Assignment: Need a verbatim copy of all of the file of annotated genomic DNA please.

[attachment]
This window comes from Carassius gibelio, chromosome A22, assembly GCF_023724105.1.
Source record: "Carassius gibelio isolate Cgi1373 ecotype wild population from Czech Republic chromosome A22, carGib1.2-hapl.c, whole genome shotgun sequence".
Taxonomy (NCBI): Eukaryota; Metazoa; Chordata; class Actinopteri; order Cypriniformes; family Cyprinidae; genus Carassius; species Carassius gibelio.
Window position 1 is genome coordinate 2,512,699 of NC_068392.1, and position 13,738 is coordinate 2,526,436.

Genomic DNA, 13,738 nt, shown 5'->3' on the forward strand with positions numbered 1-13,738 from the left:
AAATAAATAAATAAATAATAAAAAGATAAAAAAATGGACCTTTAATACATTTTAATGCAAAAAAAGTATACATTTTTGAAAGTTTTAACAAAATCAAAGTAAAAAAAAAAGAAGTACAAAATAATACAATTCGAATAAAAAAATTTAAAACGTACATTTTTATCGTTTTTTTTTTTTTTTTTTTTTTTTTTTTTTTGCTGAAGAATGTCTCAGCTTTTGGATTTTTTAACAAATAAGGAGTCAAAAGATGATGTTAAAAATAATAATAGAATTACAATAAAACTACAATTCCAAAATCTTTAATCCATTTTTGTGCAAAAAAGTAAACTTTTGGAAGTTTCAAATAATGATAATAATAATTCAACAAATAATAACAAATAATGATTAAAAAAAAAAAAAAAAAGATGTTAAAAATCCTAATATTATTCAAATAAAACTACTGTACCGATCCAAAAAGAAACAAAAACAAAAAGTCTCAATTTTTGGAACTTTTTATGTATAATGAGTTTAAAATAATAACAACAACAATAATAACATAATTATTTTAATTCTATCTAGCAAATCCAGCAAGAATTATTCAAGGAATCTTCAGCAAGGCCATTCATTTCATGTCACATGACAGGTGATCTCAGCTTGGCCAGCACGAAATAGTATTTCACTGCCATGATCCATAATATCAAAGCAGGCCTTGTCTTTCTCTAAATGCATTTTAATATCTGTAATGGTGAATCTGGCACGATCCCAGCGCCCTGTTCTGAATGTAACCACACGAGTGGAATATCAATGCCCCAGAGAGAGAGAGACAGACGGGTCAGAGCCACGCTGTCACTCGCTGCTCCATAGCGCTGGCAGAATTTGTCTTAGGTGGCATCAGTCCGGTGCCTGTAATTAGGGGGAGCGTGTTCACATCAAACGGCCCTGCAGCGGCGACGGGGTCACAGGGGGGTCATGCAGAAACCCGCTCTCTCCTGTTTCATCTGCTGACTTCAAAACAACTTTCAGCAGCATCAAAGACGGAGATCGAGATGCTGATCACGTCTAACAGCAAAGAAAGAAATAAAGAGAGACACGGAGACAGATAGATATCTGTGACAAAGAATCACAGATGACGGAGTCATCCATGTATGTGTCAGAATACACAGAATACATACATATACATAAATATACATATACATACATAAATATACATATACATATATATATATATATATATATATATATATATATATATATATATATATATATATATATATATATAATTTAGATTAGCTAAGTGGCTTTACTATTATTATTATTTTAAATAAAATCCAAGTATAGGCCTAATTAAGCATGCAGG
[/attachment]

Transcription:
This window comes from Carassius gibelio, chromosome A22, assembly GCF_023724105.1.
Source record: "Carassius gibelio isolate Cgi1373 ecotype wild population from Czech Republic chromosome A22, carGib1.2-hapl.c, whole genome shotgun sequence".
Taxonomy (NCBI): Eukaryota; Metazoa; Chordata; class Actinopteri; order Cypriniformes; family Cyprinidae; genus Carassius; species Carassius gibelio.
Window position 1 is genome coordinate 2,512,699 of NC_068392.1, and position 13,738 is coordinate 2,526,436.

Genomic DNA, 13,738 nt, shown 5'->3' on the forward strand with positions numbered 1-13,738 from the left:
AAATAAATAAATAAATAATAAAAAGATAAAAAAATGGACCTTTAATACATTTTAATGCAAAAAAAGTATACATTTTTGAAAGTTTTAACAAAATCAAAGTAAAAAAAAAAGAAGTACAAAATAATACAATTCGAATAAAAAAATTTAAAACGTACATTTTTATCGTTTTTTTTTTTTTTTTTTTTTTTTTTTTTTTGCTGAAGAATGTCTCAGCTTTTGGATTTTTTAACAAATAAGGAGTCAAAAGATGATGTTAAAAATAATAATAGAATTACAATAAAACTACAATTCCAAAATCTTTAATCCATTTTTGTGCAAAAAAGTAAACTTTTGGAAGTTTCAAATAATGATAATAATAATTCAACAAATAATAACAAATAATGATTAAAAAAAAAAAAAAAAAGATGTTAAAAATCCTAATATTATTCAAATAAAACTACTGTACCGATCCAAAAAGAAACAAAAACAAAAAGTCTCAATTTTTGGAACTTTTTATGTATAATGAGTTTAAAATAATAACAACAACAATAATAACATAATTATTTTAATTCTATCTAGCAAATCCAGCAAGAATTATTCAAGGAATCTTCAGCAAGGCCATTCATTTCATGTCACATGACAGGTGATCTCAGCTTGGCCAGCACGAAATAGTATTTCACTGCCATGATCCATAATATCAAAGCAGGCCTTGTCTTTCTCTAAATGCATTTTAATATCTGTAATGGTGAATCTGGCACGATCCCAGCGCCCTGTTCTGAATGTAACCACACGAGTGGAATATCAATGCCCCAGAGAGAGAGAGACAGACGGGTCAGAGCCACGCTGTCACTCGCTGCTCCATAGCGCTGGCAGAATTTGTCTTAGGTGGCATCAGTCCGGTGCCTGTAATTAGGGGGAGCGTGTTCACATCAAACGGCCCTGCAGCGGCGACGGGGTCACAGGGGGGTCATGCAGAAACCCGCTCTCTCCTGTTTCATCTGCTGACTTCAAAACAACTTTCAGCAGCATCAAAGACGGAGATCGAGATGCTGATCACGTCTAACAGCAAAGAAAGAAATAAAGAGAGACACGGAGACAGATAGATATCTGTGACAAAGAATCACAGATGACGGAGTCATCCATGTATGTGTCAGAATACACAGAATACATACATATACATAAATATACATATACATACATAAATATACATATACATATATATATATATATATATATATATATATATATATATATATATATATATATATATATATATATAATTTAGATTAGCTAAGTGGCTTTACTATTATTATTATTTTAAATAAAATCCAAGTATAGGCCTAATTAAGCATGCAGG